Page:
Announcements over the shipboard public address system, the “1MC,” are referred to as “passing the word,” and for many messages adhere to strict traditional formulas.

  • At the beginning of the day, the boatswain pipes “All Hands” and passes the word, “Reveille, reveille!  All hands heave out and trice up!  The smoking lamp is lighted in all authorized spaces.”
  • At the close of day, he passes the word, “Taps, taps, lights out!  All hands turn into your bunks!  Maintain silence about the decks!  The smoking lamp is out in all berthing spaces.”

But adherence to customary phraseology extends far beyond the requirements of shipboard operations.  It governs almost every element of day-to-day discourse, even ashore.  The Marine Corps drill manual does not say that one never lets the flag touch the ground, but that colors are never allowed to touch the deck.  Even in office buildings far from sea, sailors habitually refer to walls as bulkheads, ceilings as overheads, halls as passageways, and stairways as ladders.  Moreover, the etiquette of the service has many carefully prescribed formulas by which personnel communicate with each other:

  • Junior personnel always close written correspondence with their seniors with the complimentary close, “very respectfully.”  Seniors sign “respectfully” when writing to juniors.
  • A junior officer sending a verbal message to a senior instructs the messenger to present his “respects” to the admiral or captain or whomever; the senior replies by presenting his “compliments.”
  • Seniors “call” or “direct” attention to something; juniors “invite” attention.
  • Seniors “suggest” that something be done; juniors may only “recommend.”
  • Seniors “direct” juniors to act; juniors “request” seniors to act.
  • Juniors acknowledge an order by saying “aye aye.”  Seniors acknowledge information conveyed by juniors by responding “very well”–and woe to the junior officer who slips up by saying “very well,” even with “sir” appended to it!
  • Official correspondence is always signed with initials and last name only, never with the first name.  When anyone other than the officer in command corresponds on behalf of the organization with someone outside it, the typed block under the signature will read:
    O. H. Perry
    By Direction

without rank or title following the name.  This makes clear that one acts only with the authority of the commander.
The principle of customary phraseology also pertains to the wording of the officer’s commission, which has not changed significantly since the revival of the Navy in 1794:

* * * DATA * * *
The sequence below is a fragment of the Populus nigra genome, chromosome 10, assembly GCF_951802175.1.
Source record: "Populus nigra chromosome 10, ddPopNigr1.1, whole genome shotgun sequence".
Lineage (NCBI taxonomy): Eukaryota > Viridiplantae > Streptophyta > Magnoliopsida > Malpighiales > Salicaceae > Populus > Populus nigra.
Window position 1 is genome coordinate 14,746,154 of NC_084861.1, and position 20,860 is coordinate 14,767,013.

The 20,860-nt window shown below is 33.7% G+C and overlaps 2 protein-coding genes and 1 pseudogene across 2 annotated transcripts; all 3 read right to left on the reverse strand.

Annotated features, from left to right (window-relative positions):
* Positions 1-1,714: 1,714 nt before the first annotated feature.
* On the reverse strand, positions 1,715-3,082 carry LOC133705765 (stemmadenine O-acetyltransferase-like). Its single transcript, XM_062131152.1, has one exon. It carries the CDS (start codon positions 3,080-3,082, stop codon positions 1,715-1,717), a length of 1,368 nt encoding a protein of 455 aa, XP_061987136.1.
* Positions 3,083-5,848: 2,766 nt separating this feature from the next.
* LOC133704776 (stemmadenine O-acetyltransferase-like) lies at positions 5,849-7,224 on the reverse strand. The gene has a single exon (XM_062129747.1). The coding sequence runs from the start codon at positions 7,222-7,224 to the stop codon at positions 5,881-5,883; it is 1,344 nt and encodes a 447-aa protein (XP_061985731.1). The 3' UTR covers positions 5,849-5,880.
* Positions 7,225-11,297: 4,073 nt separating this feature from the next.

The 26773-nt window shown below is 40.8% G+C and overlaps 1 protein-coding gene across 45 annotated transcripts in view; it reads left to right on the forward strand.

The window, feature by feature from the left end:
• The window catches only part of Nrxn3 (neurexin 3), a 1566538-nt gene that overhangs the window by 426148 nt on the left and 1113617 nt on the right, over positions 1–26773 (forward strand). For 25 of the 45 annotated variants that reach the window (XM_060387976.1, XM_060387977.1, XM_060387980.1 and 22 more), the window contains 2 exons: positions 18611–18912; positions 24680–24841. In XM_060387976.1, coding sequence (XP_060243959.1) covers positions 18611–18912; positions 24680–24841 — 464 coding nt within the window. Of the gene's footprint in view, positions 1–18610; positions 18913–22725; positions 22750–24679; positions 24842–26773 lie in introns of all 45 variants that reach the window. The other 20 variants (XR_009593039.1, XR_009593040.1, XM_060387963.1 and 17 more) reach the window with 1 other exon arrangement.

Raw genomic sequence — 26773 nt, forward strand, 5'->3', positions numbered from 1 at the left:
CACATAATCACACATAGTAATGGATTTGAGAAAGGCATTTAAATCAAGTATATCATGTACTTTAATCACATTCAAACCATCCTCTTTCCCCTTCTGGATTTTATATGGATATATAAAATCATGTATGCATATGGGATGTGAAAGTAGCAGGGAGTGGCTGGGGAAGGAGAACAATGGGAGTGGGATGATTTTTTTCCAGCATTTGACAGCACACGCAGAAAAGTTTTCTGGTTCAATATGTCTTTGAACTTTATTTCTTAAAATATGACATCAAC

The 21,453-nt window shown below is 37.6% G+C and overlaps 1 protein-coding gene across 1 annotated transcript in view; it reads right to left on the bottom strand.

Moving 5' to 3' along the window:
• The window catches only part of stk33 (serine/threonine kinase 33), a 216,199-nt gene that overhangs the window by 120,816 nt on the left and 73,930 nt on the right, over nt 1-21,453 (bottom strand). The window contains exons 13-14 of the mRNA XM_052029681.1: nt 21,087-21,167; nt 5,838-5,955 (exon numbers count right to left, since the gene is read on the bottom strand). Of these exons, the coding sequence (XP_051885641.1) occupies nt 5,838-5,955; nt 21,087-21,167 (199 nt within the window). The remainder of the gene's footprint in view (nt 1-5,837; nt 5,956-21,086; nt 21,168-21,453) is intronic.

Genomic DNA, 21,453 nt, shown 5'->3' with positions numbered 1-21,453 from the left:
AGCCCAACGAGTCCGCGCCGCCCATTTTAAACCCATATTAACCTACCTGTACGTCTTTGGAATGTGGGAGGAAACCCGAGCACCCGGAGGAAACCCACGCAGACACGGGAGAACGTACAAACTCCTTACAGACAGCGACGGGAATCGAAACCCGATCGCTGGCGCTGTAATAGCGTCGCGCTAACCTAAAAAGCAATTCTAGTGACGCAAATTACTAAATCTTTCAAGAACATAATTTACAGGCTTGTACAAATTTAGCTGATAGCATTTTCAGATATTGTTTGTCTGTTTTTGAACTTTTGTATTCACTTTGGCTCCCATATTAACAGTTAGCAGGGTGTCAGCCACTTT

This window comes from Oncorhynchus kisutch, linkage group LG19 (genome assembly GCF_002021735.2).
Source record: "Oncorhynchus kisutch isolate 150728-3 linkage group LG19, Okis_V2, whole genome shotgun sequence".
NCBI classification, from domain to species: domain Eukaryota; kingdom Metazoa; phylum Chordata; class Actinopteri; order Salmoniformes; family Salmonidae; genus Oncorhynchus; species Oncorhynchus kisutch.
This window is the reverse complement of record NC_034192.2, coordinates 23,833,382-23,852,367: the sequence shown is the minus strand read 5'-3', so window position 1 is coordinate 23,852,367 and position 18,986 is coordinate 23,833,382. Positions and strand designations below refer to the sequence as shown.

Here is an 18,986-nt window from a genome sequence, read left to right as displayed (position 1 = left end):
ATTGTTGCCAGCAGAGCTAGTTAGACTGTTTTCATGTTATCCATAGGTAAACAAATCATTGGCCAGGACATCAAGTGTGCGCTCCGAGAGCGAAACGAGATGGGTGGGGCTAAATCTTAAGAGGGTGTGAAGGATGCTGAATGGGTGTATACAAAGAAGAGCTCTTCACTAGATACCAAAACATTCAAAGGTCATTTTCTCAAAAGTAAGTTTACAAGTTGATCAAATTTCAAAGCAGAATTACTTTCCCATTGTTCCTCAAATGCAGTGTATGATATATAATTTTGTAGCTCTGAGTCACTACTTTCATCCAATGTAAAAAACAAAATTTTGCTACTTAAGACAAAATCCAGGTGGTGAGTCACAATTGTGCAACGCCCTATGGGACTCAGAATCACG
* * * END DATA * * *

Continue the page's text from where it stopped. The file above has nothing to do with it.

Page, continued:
The President of the United States of America

To all who shall see these presents, greeting:Know ye, that reposing special trust and confidence in the patriotism, valor, fidelity, and abilities of      [name] , I have nominated, and by and with the advice and consent of the Senate do appoint [him or her]    [rank]     in the United States Navy, to rank as such from the ___ day of      [month]    , [year].  This officer will therefore carefully and diligently discharge the duties of the office to which appointed by doing and performing all manner of things thereunto belonging.

And I do strictly charge and require those officers and other personnel of lesser rank to render such obedience as is due an officer of this grade and position.  And this officer is to observe and follow such orders and directions from time to time as may be given by the President of the United States of America or other superior officers, acting in accordance with the laws of the United States of America.

This commission is to continue in force during the pleasure of the President of the United States of America, under the provisions of those public laws relating to officers of the Armed Forces of the United States of America and the component thereof in which this appointment is made.

Done at the City of Washington, this _____ day of    [month]   in the year of our Lord _____ and of the Independence of the United States of America the _______.
By the President:
[signature of the Secretary of the Navy]

Other Ceremonies and Customs

Boat Hails

The watch aboard a ship is responsible for hailing any boat approaching the ship at night to determine the rank of passengers aboard the boat.  This custom originated in the requirement that the ship be prepared for the proper protocolary reception of any senior officer who might be coming aboard.  The required information is conveyed through a series of traditional responses given by the boat’s coxswain in response to the cry, “Boat ahoy!”

United States Navy Royal Navy
Rank of Senior Passenger Coxswain’s Reply Rank of Senior Passenger Coxswain’s Reply
President of Vice President “United States” Member of royal family “Standard”
Secretary, Deputy Secretary, Under Secretary, or Assistant Secretary of Defense “Defense”
Secretary, Under Secretary, or Assistant Secretary of the Navy “Navy”
Chief or Vice Chief of Naval Operations “Naval Operations”
Commandant of the Coast Guard “Coast Guard”
Fleet, force or group commander “Fleet” or abbreviated title of command Flag officer “Flag [name of flagship]”
Chief of staff or chief staff officer “Staff” Chief of staff, chief staff officer, or captain of the fleet “Staff [name of flagship]”
Squadron commander “____Ron [number]” (e.g., “DesRon-23”
Commanding officer of a ship “[name of ship]” Commanding officer of a ship “[name of ship]”
Other commissioned officer “Aye, aye”
Petty officer “No, no”
Other enlisted personnel “Hello”
Boat not intending to come alongside “Passing”

Long a matter of custom, the specific boat hails used in the U.S. Navy were first codified in Navy Regulations in 1893.